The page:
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Tackling Female Genital Mutilation

Published: 4 Feb 2016 09:30

Action to protect girls and women.

A new Scottish Government action plan will ensure healthcare workers, teachers and other professionals are better equipped to spot the signs of girls and women at risk of Female Genital Mutilation (FGM).

The National Action Plan, launched in Glasgow today, ahead of the International Day of Zero Tolerance for FGM on Saturday, has at its heart a determination to consign FGM to history.

The plan aims to do this through prevention, protection, and by providing services and support. FGM is an abuse of the human rights of women and girls and is a form of gender based violence, and the actions outlined in the report are intended to put a stop to this crime.

Setting out objectives and responsibilities required to eradicate FGM in Scotland, it will build on the range of work that is already taking place across the country to tackle all forms of gender-based abuse.

Specific actions include:

  • For those who experience the trauma of FGM to have access to informed mental health services
  • All agencies to review violence against women and girls strategies, and for those strategies to explicitly include actions to prevent the practice of FGM and provide services to those affected by FGM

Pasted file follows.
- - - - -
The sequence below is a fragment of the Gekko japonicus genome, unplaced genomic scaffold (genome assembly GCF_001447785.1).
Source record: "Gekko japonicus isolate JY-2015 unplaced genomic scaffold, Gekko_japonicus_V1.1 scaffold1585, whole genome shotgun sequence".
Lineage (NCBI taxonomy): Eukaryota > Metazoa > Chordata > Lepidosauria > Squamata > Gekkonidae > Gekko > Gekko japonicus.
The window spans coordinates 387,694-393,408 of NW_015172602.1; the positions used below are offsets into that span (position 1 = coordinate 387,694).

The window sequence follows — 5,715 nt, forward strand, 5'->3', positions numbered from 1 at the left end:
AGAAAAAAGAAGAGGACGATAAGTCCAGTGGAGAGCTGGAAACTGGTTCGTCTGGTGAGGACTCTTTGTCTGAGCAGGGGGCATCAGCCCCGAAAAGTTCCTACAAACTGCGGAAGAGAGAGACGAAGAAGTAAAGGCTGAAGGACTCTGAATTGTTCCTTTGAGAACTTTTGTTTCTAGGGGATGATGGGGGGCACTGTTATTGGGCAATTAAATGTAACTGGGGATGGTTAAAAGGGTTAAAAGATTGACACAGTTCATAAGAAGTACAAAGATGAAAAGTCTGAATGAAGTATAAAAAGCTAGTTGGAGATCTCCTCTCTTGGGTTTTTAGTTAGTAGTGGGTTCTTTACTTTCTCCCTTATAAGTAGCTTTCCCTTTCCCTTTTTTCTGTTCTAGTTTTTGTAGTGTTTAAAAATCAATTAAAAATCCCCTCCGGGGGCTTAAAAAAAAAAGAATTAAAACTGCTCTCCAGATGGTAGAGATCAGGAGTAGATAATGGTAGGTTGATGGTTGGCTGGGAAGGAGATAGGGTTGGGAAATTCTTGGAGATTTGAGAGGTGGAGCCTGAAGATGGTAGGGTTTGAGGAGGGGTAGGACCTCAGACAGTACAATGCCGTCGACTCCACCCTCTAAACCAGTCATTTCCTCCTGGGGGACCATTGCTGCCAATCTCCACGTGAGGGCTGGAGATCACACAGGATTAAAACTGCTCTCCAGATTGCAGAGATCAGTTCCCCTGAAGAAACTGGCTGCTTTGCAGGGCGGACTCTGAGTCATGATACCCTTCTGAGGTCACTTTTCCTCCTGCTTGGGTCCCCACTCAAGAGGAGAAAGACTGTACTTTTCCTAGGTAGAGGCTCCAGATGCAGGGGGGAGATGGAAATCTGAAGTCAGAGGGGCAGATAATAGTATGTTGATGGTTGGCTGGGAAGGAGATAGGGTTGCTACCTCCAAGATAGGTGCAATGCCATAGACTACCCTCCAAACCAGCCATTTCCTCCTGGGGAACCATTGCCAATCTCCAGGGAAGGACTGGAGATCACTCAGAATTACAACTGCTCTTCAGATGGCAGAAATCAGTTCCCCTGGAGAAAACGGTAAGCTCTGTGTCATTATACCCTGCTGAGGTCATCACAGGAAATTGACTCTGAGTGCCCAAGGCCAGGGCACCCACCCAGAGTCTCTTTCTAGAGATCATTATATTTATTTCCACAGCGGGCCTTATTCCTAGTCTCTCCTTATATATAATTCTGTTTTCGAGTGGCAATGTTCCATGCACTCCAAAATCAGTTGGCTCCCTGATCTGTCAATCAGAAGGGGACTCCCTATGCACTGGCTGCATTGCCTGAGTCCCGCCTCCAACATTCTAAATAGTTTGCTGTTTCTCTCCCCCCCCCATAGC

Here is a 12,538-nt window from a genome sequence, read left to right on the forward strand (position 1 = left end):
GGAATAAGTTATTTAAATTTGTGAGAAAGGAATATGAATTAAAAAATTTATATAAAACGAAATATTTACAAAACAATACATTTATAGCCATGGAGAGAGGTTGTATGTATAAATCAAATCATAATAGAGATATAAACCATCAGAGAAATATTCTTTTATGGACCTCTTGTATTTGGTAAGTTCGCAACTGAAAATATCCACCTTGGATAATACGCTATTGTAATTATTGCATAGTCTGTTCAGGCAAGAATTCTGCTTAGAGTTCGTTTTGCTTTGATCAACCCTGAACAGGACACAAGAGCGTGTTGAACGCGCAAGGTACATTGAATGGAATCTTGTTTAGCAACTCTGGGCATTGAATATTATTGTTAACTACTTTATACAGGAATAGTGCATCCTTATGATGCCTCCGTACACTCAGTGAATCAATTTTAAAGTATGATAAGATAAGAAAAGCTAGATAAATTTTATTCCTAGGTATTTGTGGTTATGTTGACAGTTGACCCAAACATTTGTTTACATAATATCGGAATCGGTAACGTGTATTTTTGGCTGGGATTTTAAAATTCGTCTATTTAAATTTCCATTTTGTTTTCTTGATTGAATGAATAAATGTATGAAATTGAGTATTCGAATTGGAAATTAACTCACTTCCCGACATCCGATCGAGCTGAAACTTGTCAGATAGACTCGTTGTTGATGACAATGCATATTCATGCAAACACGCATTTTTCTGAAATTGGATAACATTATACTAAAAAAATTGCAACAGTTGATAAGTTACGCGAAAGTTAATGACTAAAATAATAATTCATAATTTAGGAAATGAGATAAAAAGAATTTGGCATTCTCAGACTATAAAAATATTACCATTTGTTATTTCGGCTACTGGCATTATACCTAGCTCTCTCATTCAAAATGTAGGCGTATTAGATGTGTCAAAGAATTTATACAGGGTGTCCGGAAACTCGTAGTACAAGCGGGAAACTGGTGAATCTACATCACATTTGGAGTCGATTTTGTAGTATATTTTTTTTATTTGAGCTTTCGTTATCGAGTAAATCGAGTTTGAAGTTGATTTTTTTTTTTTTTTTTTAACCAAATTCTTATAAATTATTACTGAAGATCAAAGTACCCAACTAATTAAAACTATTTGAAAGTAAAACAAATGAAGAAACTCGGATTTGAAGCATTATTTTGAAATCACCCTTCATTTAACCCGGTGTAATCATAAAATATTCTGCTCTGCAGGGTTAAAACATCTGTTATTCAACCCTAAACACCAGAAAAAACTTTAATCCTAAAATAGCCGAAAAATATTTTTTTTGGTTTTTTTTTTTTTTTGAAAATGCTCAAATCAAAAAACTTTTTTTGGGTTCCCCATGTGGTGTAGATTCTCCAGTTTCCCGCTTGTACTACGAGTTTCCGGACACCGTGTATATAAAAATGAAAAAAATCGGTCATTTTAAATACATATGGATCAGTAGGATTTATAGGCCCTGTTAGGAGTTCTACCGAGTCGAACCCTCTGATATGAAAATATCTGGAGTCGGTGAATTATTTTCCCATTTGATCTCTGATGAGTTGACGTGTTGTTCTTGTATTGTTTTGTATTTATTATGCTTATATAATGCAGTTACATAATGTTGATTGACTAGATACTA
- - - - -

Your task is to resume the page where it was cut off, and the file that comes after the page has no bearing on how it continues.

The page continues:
• All social work offices, NHS boards and other agencies to have at least one professional with expertise on FGM
  • Healthcare workers, teachers and other professionals to be given information and support to help spot the signs of FGM

The plan been informed by research, experience of other countries, engagement with partners in all sectors and the experiences of communities, service providers and those who have been or are at risk.

Social Justice Secretary Alex Neil announced details of the plan while visiting Glasgow Rape Crisis, which, alongside the Scottish Government, runs the FGM partnership programme – a collaborative of organisations which aim to engage communities affected by FGM.

Mr Neil said:

"FGM is an unacceptable and illegal practice, a form of violence against women and a violation of human rights. It has absolutely no place in Scotland, or anywhere else.

"We are committed to working together to do everything possible to tackle this issue, but recognise there is no easy solution to achieve this.

"That's why I'm pleased today to announce measures in this action plan that are aimed at identifying and taking action against perpetrators, as well as changing attitudes and behaviours to keep women and children safe and well."

Isabelle Kerr, manager at Rape Crisis Glasgow, said:

"This support from the Scottish Government has meant we have been able to focus part of our work on survivors who have experienced female genital cutting, not only by offering face to face support but also with groupwork.

"This is giving women the chance to come together and support each other, and has also given us the chance to work with the women on building confidence and self-esteem, on their health and wellbeing, and on managing the symptoms of their trauma. The partnership has been invaluable to us."

Notes to editors

The Rape Crisis Glasgow FGM Partnership Project is funded by the Scottish Government, and works with a range of partners including Scottish Refugee Council, DARF and Women's Support.

A Parliamentary reception was held on Tuesday to help raise awareness of the issue.